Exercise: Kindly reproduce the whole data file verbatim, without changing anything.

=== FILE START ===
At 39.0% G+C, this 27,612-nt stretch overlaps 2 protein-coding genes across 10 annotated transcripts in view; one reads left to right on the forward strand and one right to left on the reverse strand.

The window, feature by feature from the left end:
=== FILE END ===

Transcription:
At 39.0% G+C, this 27,612-nt stretch overlaps 2 protein-coding genes across 10 annotated transcripts in view; one reads left to right on the forward strand and one right to left on the reverse strand.

The window, feature by feature from the left end: